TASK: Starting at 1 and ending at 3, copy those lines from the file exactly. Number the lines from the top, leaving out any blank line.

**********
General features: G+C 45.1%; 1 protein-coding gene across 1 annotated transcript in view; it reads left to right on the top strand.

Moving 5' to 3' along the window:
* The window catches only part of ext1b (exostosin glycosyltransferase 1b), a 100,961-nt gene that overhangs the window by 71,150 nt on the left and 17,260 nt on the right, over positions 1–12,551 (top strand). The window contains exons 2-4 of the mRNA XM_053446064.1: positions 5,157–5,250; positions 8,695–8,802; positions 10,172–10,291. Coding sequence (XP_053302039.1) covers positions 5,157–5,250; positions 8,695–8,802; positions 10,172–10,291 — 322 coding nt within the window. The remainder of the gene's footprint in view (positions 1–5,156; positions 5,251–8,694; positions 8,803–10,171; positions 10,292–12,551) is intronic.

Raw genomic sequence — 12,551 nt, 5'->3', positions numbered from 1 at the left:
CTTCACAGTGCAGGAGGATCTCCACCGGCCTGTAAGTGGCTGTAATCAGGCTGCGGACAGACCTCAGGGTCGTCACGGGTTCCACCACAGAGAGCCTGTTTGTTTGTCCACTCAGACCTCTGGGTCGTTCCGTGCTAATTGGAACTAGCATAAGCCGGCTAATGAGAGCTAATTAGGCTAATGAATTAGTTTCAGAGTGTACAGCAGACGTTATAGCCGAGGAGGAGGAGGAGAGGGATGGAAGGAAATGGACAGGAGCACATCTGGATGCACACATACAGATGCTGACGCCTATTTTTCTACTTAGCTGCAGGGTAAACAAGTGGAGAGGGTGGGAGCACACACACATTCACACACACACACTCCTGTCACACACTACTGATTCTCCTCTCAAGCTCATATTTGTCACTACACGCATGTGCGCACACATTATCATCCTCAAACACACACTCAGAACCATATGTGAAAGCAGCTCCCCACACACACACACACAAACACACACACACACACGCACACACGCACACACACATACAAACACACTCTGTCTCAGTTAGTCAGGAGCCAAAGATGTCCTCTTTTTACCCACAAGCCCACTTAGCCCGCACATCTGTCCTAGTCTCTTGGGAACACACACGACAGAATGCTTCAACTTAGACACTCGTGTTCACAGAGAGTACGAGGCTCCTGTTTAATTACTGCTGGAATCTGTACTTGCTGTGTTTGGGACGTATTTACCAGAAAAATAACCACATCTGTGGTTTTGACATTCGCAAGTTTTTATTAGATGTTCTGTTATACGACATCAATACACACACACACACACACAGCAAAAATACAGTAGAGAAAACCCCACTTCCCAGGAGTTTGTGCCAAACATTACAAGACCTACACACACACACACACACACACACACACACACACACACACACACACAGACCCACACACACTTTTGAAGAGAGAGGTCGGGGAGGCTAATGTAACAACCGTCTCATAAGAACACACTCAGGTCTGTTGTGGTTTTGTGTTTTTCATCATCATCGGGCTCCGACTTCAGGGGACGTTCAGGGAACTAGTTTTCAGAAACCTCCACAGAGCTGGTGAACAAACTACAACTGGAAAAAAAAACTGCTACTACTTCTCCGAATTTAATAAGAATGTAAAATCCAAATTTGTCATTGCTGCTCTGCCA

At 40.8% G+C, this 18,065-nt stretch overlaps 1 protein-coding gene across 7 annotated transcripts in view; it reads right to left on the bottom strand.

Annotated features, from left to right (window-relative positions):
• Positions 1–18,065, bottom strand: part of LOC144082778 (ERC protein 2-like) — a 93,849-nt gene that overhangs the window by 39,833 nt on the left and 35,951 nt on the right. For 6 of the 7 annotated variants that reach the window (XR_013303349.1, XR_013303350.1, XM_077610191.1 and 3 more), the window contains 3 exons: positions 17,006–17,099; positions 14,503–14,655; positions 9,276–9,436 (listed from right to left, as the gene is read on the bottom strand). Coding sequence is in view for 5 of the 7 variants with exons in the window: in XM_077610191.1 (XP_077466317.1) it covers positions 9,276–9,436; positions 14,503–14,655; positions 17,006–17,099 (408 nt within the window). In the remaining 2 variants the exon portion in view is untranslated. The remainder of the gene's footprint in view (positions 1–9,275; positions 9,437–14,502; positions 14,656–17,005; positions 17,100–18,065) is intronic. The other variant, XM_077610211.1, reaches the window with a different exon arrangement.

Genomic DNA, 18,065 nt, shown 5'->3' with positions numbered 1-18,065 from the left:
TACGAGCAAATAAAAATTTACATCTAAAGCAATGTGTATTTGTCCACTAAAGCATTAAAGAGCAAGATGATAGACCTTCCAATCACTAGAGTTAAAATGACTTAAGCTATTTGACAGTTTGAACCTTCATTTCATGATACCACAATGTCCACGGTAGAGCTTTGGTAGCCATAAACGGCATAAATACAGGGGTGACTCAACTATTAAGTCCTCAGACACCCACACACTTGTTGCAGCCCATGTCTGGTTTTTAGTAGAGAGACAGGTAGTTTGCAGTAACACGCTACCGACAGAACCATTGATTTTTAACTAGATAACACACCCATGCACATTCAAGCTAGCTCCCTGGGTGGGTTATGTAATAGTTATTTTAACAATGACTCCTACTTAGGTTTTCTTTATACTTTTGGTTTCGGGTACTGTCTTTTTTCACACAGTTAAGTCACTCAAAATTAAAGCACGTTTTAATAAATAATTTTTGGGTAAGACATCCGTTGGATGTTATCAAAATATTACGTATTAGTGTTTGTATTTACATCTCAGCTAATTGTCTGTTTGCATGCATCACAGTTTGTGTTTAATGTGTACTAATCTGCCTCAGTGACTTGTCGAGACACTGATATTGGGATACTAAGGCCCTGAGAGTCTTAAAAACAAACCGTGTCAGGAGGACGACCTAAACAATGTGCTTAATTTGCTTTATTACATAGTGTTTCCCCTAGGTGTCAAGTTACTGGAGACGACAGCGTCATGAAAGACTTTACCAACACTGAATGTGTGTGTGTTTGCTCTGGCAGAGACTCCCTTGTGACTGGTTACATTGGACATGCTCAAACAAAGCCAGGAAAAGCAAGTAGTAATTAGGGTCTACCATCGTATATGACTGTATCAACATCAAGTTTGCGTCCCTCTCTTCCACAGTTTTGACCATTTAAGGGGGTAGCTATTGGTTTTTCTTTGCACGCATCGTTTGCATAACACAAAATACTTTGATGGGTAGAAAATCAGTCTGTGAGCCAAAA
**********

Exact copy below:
General features: G+C 45.1%; 1 protein-coding gene across 1 annotated transcript in view; it reads left to right on the top strand.

Moving 5' to 3' along the window:
* The window catches only part of ext1b (exostosin glycosyltransferase 1b), a 100,961-nt gene that overhangs the window by 71,150 nt on the left and 17,260 nt on the right, over positions 1–12,551 (top strand). The window contains exons 2-4 of the mRNA XM_053446064.1: positions 5,157–5,250; positions 8,695–8,802; positions 10,172–10,291. Coding sequence (XP_053302039.1) covers positions 5,157–5,250; positions 8,695–8,802; positions 10,172–10,291 — 322 coding nt within the window. The remainder of the gene's footprint in view (positions 1–5,156; positions 5,251–8,694; positions 8,803–10,171; positions 10,292–12,551) is intronic.